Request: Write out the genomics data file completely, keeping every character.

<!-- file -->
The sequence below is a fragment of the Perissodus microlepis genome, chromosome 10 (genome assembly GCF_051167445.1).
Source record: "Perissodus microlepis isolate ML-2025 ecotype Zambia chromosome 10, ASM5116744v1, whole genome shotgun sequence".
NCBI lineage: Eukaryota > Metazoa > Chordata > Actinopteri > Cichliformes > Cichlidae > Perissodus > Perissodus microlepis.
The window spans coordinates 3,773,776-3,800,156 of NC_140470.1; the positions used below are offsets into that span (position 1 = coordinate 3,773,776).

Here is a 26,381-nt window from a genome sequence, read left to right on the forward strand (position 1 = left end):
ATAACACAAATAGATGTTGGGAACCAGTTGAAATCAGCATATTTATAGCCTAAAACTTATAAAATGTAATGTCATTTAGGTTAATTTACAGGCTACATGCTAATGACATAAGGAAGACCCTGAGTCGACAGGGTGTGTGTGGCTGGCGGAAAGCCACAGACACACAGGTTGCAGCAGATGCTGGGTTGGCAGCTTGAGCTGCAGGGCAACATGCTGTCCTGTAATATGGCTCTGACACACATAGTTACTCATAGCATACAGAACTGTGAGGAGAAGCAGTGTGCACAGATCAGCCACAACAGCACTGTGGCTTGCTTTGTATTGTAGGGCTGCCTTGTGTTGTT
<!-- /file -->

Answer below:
The sequence below is a fragment of the Perissodus microlepis genome, chromosome 10 (genome assembly GCF_051167445.1).
Source record: "Perissodus microlepis isolate ML-2025 ecotype Zambia chromosome 10, ASM5116744v1, whole genome shotgun sequence".
NCBI lineage: Eukaryota > Metazoa > Chordata > Actinopteri > Cichliformes > Cichlidae > Perissodus > Perissodus microlepis.
The window spans coordinates 3,773,776-3,800,156 of NC_140470.1; the positions used below are offsets into that span (position 1 = coordinate 3,773,776).

Here is a 26,381-nt window from a genome sequence, read left to right on the forward strand (position 1 = left end):
ATAACACAAATAGATGTTGGGAACCAGTTGAAATCAGCATATTTATAGCCTAAAACTTATAAAATGTAATGTCATTTAGGTTAATTTACAGGCTACATGCTAATGACATAAGGAAGACCCTGAGTCGACAGGGTGTGTGTGGCTGGCGGAAAGCCACAGACACACAGGTTGCAGCAGATGCTGGGTTGGCAGCTTGAGCTGCAGGGCAACATGCTGTCCTGTAATATGGCTCTGACACACATAGTTACTCATAGCATACAGAACTGTGAGGAGAAGCAGTGTGCACAGATCAGCCACAACAGCACTGTGGCTTGCTTTGTATTGTAGGGCTGCCTTGTGTTGTT